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20th, 68th & 81st Pennsylvania Infantry - Letter from a Coward

Item LTR-6589
August 26, 1863 John J. Cressey
Price: $450.00


Original Civil War soldier's letter. 2 pages written in period ink.

Chestnut Hill Hospital
August 26, 1863

Dear Father,

I received your letter yesterday morning to let me know that I was a coward. I wish that you would give the person my best respects and tell him he is a damblier, and he is no man. Ask him where I was the first Fredericksburg fight. Ask him if I was not in my place in the battlefield, if I was not in my place then I would like for him to tell me my place. Then ask him where I was when Burnside made his last move and got stuck fast in the mud. Ask him if I was not of at the head of the Corps in my place. Ask him if I was not in my place the 4th day of May at the Chancellorsville fight, when I was not hardly able to put one foot before the other. If I am such a coward, the person that told you these lies ain’t man enough to tell me so.

Father, the money that you lent me I will pay you as soon as I get paid. We expect to be paid next week or the week after. As soon as I get it, you shall have it. I can’t let you have it before for I have not one cent even to pay the postage on this letter. I would have paid you last payday but I forgot all about it. I am very much obliged to Rachel for running around to different houses making such a fuss about the money that I owe you. It will do her eyes good when she sees me in the house again. I won’t trouble any of you again after this money is paid. Father you shall
never have it to say that I am your troubles again. If you trouble yourself about me, it will be your fault. For I don’t expect to stay here in this hospital many days longer. The doctors are examining the men now to see who is fit for duty in the field and I will try hard for to get them to send me back with the rest. I would sooner be with my regiment than to be here to be tormented to death. I find all are turning against me but my wife. She is the best friend I have and has been so ever since I came home this last time. Father, I have been a stumbling block in the family ever since I could walk and I will be it no more. I intend to pay all my debts as fast as I am able to do so. I owe you $6.50 cts. You shall have it next payday for certain. If I owe you any more, let me know and you shall have it. This is the last letter you will get from me after payday. I expect to be on Virginia soil again, you may never see me again after that. If I don’t get killed by the bullets, my disease will in a short time. I feel it getting deeper hold of me. I can’t eat anything but what it comes up again. I am now under medical treatment at this present time. I am taking very powerful medicine, two drops 3 times a day. I fell 3 times in one day senseless while walking around the hospital. You all think that Mary Ann and Jesse has plenty to eat, but you are all mistaken. Sometimes they have anything to eat for a whole day. That I know to be a fact. The old man won’t give them anything to eat. It is not his place to feed them, it is mine. It is a husband’s place to take care of his wife and children and see that they get something to eat. Mary Ann has been a good wife to me, Father, but I did not know it till here of late. But I have been a bad husband to her. When I did work, I spent my money in the ale houses and theatres. Will can tell you where my money went. Mary Ann is always at work but what does it amount to when she takes her work home she sometimes don’t get her money for weeks. Father, you shall have your money next payday without fail. No more from your still loving and well wishing son.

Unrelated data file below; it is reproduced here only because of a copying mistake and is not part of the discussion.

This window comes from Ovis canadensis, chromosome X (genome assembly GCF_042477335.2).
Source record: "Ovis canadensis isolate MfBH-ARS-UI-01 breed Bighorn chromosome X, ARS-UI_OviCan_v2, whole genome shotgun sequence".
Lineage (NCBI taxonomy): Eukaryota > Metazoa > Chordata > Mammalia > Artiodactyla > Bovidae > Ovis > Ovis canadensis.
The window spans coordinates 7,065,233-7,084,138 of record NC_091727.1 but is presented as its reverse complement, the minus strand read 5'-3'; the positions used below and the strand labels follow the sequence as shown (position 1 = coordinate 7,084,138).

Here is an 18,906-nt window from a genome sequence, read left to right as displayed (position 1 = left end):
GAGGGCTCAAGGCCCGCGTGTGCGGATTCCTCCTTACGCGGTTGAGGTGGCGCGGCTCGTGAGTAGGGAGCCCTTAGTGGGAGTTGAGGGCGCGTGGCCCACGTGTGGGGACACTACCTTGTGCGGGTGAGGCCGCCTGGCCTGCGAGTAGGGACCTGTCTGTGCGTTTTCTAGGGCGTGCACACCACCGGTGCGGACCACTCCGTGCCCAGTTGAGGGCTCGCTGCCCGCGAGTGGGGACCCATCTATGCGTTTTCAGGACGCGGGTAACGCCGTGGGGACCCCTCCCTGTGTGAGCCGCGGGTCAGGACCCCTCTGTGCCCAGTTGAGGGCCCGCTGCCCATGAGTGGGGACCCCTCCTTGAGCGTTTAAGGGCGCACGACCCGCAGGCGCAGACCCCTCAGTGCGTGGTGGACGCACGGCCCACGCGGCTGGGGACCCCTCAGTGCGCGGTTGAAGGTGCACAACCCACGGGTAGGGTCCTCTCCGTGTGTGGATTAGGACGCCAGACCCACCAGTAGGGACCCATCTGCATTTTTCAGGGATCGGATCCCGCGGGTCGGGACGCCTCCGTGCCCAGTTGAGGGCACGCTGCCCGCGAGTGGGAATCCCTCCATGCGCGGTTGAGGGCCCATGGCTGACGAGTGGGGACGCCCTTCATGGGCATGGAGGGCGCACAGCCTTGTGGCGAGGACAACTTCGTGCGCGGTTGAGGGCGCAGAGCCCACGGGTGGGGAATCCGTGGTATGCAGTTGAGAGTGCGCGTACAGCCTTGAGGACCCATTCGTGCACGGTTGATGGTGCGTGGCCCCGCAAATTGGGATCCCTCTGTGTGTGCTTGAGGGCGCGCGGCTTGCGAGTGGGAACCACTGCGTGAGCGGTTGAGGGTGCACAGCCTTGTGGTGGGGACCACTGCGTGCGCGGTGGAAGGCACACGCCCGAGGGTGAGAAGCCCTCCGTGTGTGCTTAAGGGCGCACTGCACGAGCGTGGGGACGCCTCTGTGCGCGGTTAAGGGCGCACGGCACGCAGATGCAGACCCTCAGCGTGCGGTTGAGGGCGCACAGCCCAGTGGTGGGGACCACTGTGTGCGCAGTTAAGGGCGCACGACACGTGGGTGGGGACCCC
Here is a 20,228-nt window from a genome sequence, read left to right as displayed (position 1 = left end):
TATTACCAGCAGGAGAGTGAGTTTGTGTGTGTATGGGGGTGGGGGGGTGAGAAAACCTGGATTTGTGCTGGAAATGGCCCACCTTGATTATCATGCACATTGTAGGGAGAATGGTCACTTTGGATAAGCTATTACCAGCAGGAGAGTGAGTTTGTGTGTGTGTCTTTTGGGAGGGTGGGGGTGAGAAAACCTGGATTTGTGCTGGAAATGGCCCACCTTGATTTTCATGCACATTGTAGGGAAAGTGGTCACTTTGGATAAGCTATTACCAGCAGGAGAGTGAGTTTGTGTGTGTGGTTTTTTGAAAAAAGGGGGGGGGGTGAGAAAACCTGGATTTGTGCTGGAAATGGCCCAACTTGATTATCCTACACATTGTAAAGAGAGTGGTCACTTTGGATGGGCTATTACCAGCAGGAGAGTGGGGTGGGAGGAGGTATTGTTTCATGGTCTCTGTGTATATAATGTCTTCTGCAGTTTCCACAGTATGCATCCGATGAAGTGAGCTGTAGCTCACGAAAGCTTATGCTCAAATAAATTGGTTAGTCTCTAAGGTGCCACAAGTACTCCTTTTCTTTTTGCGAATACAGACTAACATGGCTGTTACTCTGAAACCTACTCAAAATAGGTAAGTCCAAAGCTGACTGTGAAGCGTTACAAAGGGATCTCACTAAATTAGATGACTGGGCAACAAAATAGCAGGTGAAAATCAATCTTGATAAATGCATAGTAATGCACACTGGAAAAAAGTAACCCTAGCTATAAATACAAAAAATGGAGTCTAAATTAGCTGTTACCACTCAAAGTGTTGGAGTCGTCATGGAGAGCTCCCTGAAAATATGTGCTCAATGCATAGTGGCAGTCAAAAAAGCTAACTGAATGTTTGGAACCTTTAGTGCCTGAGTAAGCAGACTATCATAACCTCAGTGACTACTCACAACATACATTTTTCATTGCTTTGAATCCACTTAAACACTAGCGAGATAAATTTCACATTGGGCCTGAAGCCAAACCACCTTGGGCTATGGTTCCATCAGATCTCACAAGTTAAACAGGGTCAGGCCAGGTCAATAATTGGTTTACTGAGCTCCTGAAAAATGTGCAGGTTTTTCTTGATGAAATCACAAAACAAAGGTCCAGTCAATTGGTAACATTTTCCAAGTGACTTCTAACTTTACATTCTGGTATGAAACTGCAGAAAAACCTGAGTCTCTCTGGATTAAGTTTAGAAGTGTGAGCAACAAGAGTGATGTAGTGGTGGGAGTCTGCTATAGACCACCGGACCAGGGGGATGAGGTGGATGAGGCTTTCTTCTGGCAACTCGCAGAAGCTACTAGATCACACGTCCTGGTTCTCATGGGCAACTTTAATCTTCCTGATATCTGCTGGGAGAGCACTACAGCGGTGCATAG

John J. Cressey
A coward